Officials Unveil CdM Middle School Enclave

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Newport-Mesa Unified School District board of education members, including president Karen Yelsey (holding scissors) and district officials cut the ribbon to officially open the Corona del Mar Middle School enclave during a ceremony on Wednesday. — All photos by Sara Hall ©
Newport-Mesa Unified School District board of education members, including president Karen Yelsey (holding scissors) and district officials cut the ribbon to officially open the Corona del Mar Middle School enclave during a ceremony on Wednesday.
— All photos by Sara Hall ©

As the spring semester wraps up, Corona del Mar Middle School unveiled something new this week.

Officials held a ribbon cutting ceremony Wednesday for an enclave that students and teachers can look forward to using in the fall semester.

“With this new facility, our middle schoolers now will have a place to call their own,” said Karen Yelsey, Newport Mesa Unified School District board of education president. “A place where they can learn and socialize and develop school spirit all of their own.”

Nearly 200 people attended the event, including Superintendent Dr. Fred Navarro, CdM Middle School Principal Guy Olguin, Newport Beach Councilman Keith Curry, CdM High School Principal Kathy Scott, School Resource Officer Vlad Anderson, other NMUSD board members, city staff members, architect and design project members and many students, parents and community members.

The view of the center from the two-story classroom and lab building
The view of the center from the two-story classroom and lab building

Also during the ceremony, Quiet Woman restaurant owner Lynne Campbell presented a $10,304 check to the middle school ASB. They provide lunch to more than 100 students three days a week and donate $1 for every lunch they deliver, Campbell explained.

“It’s exciting to be here today with the CdM community,” and NMUSD community, Yelsey said.

The facility is a symbol of the board’s commitment for providing state of the art learning environment for NMUSD students, Navarro said.

“This is our vision of what a school could look like,” Navarro said.

The bill for the project will be paid with funds from Measure F, the $282 million school bond measure voters approved in November 2005 to finance specific district projects that are aimed at improving student safety, increasing access to educational opportunities and providing facilities to meet current state educational requirements, according to the district’s website about the measure.

The enclave cost about $23.2 million. Students will start using the facility in the fall.

The measure F funds set the stage for funding to build the project, Yelsey said.

Visitors discuss the project near the lockers located on the second floor of the two-story classroom and lab building.
Visitors discuss the project near the lockers located on the second floor of the two-story classroom and lab building.

“I thank you all for appreciating the need for such a facility,” she said.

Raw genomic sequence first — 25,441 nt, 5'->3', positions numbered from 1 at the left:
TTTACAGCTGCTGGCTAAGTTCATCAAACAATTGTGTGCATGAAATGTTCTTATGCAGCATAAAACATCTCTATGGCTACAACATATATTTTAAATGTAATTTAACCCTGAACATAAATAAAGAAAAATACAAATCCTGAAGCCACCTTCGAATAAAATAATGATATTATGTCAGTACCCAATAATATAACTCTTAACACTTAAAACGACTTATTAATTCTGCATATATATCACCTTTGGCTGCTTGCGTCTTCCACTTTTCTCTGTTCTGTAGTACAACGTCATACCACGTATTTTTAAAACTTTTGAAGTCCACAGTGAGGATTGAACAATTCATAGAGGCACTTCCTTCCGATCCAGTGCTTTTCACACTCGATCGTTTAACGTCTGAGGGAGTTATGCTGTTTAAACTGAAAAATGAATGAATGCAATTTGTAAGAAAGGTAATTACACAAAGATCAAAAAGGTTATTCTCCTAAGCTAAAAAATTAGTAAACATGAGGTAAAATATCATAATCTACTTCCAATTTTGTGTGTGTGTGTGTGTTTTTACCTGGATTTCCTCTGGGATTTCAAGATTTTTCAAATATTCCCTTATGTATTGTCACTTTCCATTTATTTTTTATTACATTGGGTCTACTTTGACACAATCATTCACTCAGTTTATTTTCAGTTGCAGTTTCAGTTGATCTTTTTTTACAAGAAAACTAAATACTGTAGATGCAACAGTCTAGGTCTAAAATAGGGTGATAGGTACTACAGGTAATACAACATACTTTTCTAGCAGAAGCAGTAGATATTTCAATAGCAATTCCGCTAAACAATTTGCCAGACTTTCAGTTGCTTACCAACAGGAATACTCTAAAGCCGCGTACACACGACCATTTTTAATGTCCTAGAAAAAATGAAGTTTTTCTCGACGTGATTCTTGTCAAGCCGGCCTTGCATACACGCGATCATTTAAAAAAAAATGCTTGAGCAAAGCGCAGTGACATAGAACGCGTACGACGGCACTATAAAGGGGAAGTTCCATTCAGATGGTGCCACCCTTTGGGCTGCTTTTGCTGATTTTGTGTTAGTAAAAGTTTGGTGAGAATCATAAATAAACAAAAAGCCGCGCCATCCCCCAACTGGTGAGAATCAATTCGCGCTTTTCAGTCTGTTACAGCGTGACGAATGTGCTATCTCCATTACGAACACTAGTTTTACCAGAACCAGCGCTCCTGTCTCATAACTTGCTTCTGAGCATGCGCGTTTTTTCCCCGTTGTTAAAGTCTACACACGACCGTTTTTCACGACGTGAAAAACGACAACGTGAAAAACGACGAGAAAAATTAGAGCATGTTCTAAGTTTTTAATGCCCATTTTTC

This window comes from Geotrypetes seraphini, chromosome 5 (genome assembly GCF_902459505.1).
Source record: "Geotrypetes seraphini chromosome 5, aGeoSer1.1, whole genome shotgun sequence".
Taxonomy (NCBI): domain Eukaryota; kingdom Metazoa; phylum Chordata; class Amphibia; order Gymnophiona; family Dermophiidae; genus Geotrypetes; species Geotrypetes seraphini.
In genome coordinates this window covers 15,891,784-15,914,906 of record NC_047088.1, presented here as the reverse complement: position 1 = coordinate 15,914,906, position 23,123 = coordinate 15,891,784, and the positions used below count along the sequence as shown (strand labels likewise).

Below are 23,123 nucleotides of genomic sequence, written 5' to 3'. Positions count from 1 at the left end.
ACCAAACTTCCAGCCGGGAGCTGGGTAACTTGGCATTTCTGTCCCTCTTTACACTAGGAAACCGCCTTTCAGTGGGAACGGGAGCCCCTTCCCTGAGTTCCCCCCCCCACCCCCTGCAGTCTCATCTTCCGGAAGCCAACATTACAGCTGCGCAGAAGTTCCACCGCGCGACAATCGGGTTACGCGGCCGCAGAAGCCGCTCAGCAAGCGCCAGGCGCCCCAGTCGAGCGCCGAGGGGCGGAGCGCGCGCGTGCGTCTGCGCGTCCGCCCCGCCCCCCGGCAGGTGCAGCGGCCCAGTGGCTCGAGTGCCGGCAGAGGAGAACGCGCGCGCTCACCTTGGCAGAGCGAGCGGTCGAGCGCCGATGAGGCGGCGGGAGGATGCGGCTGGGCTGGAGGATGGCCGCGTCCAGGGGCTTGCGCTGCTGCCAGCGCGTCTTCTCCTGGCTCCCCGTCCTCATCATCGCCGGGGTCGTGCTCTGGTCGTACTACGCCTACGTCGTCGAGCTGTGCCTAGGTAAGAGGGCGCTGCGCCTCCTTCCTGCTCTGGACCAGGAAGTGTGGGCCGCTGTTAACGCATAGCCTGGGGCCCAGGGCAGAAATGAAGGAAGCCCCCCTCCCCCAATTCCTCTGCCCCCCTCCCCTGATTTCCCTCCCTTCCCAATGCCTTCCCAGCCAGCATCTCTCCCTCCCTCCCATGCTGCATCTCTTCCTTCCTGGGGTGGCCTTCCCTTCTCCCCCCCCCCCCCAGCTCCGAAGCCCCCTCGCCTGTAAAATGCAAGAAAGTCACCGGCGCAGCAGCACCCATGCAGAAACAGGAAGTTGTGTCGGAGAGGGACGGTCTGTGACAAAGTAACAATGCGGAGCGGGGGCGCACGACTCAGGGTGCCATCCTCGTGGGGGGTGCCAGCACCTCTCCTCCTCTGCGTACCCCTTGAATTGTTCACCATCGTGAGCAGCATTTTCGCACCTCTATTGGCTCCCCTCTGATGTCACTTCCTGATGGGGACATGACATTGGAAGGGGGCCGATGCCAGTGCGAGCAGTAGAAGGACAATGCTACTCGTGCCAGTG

Also part of the CdM construction project is a theater, which is expected to cost about $18.9 million. Officials anticipate to open the theater’s doors in November, Navarro announced.

The idea for a separate middle school facility sprouted after parents, Yelsey included, expressed concern about sending their seventh and eighth graders to the mixed-grade campus with high school students.

Yelsey and others were concerned about how the high school students would treat the younger kids, she said. In reality, the teens take little notice of the middle school students, she added, however many parents are still concerned.

The enclave hopefully relieves some of that apprehension and makes it an easier transition for the kids.

“What happens within these walls will be crucial to the success of our students,” she added.

The environment was specifically designed for seventh and eighth grade students, said Brian Dougherty, a partner at Dougherty + Dougherty Architects, LLP, the group that designed the enclave.

It should help the students ease into high school with the older students, Dougherty said.

The enclave includes a courtyard for students to gather and host activities, a sheltered lunch area, four state-of-the-art and fully equipped lab spaces, an “exploring technology” flexible area, and three stories of classrooms.

Visitors chat in one of the hallways at the enclave.
Visitors chat in one of the hallways at the enclave.

“When I went to architecture school, this is what I dreamed about doing,” said Dougherty, who encouraged the younger audience members to “go out there and build things.”

There are also many green aspects of the facility, Dougherty continued.

The enclave focuses on “resource efficiency and building design as a tool for teaching lessons relating to our impact on the natural environment,” the firm’s website explains.

Green aspects include energy efficient systems, Dougherty said, which will save the district money.

It also includes native plants in the landscaping, he added.

“The academic advantages to middle school students of access to more challenging curriculum, shared teaching between grade levels and co-use of support and athletic facilities will be augmented by creating a special place for them that houses their core classes,” the site adds.

The details of the project were well thought out, commented Yelsey.

“We really tried to create spaces where kids would get excited to come and learn everyday,” Dougherty said, “because, at the end of the day, that’s what it’s all about.”

NMUSD Superintendent Dr. Fred Navarro explains different aspects of the project to visitors.
NMUSD Superintendent Dr. Fred Navarro explains different aspects of the project to visitors.
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